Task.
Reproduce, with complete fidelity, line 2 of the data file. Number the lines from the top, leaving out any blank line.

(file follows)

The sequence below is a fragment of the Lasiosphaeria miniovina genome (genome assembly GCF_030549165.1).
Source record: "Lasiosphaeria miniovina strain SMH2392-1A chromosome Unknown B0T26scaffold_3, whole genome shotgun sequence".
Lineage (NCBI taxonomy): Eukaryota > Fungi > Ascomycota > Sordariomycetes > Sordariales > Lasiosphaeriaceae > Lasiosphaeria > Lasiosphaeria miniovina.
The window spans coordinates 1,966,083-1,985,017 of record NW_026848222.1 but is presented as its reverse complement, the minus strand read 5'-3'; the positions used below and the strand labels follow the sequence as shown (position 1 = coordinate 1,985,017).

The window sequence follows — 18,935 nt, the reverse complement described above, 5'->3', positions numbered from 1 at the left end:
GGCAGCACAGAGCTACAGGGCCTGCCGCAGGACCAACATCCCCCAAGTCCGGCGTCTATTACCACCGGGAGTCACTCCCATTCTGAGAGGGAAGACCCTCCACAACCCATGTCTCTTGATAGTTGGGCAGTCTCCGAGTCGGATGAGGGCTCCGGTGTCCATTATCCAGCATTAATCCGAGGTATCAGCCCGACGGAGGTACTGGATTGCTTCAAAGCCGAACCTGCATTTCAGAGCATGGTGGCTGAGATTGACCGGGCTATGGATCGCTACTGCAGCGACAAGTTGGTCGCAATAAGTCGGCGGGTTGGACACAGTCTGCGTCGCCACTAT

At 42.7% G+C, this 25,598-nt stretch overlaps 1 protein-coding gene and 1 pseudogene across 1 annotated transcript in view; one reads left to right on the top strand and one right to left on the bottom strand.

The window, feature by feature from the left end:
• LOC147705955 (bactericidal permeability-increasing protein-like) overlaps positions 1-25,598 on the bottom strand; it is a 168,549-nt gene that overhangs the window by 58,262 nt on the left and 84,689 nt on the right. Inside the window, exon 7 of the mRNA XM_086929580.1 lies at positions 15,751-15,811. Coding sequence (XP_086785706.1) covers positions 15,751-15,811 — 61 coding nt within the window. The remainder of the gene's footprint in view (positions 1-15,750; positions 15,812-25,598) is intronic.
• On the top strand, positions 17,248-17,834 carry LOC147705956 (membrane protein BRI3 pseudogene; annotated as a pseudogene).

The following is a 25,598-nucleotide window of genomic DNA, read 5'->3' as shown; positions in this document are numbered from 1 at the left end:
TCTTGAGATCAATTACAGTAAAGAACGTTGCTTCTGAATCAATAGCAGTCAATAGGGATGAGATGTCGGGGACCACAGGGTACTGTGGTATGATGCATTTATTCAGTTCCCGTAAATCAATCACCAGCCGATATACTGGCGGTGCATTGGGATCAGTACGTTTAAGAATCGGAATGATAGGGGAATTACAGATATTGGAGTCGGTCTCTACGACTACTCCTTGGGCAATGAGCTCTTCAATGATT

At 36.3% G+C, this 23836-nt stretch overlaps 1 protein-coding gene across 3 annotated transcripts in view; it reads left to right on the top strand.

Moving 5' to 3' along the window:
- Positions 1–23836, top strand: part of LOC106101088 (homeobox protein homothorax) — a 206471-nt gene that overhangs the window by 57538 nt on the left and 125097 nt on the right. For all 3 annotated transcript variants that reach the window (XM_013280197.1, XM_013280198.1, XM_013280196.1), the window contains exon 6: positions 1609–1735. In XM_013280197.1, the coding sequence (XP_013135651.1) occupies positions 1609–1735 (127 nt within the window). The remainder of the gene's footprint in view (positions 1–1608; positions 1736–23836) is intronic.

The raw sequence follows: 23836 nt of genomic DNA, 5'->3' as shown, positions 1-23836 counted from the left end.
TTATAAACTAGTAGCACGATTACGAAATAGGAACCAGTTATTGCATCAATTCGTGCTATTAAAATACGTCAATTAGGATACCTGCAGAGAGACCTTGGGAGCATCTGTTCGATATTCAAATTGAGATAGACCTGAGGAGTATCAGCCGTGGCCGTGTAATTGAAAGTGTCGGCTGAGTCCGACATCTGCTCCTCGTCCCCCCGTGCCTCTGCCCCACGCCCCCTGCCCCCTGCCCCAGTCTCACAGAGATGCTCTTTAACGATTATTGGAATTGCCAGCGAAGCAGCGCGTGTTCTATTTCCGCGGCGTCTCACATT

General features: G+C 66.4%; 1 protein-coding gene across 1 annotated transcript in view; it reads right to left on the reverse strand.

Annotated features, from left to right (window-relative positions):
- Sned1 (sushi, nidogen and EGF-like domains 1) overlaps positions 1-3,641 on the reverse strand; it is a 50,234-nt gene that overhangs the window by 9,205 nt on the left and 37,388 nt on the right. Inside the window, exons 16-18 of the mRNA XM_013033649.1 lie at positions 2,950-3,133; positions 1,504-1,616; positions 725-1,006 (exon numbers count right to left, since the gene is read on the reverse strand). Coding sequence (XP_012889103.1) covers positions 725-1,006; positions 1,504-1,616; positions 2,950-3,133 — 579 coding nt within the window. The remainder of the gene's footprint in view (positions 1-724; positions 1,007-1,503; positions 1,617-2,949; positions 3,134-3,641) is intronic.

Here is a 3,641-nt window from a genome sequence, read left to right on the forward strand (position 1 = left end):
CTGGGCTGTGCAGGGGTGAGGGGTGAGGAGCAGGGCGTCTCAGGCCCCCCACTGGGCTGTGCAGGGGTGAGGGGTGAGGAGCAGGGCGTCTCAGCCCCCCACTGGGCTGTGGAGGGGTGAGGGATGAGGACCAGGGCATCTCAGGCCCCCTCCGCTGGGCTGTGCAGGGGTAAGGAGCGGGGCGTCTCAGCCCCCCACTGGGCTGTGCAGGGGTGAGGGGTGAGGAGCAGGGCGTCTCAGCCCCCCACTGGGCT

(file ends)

Source record: "Lasiosphaeria miniovina strain SMH2392-1A chromosome Unknown B0T26scaffold_3, whole genome shotgun sequence".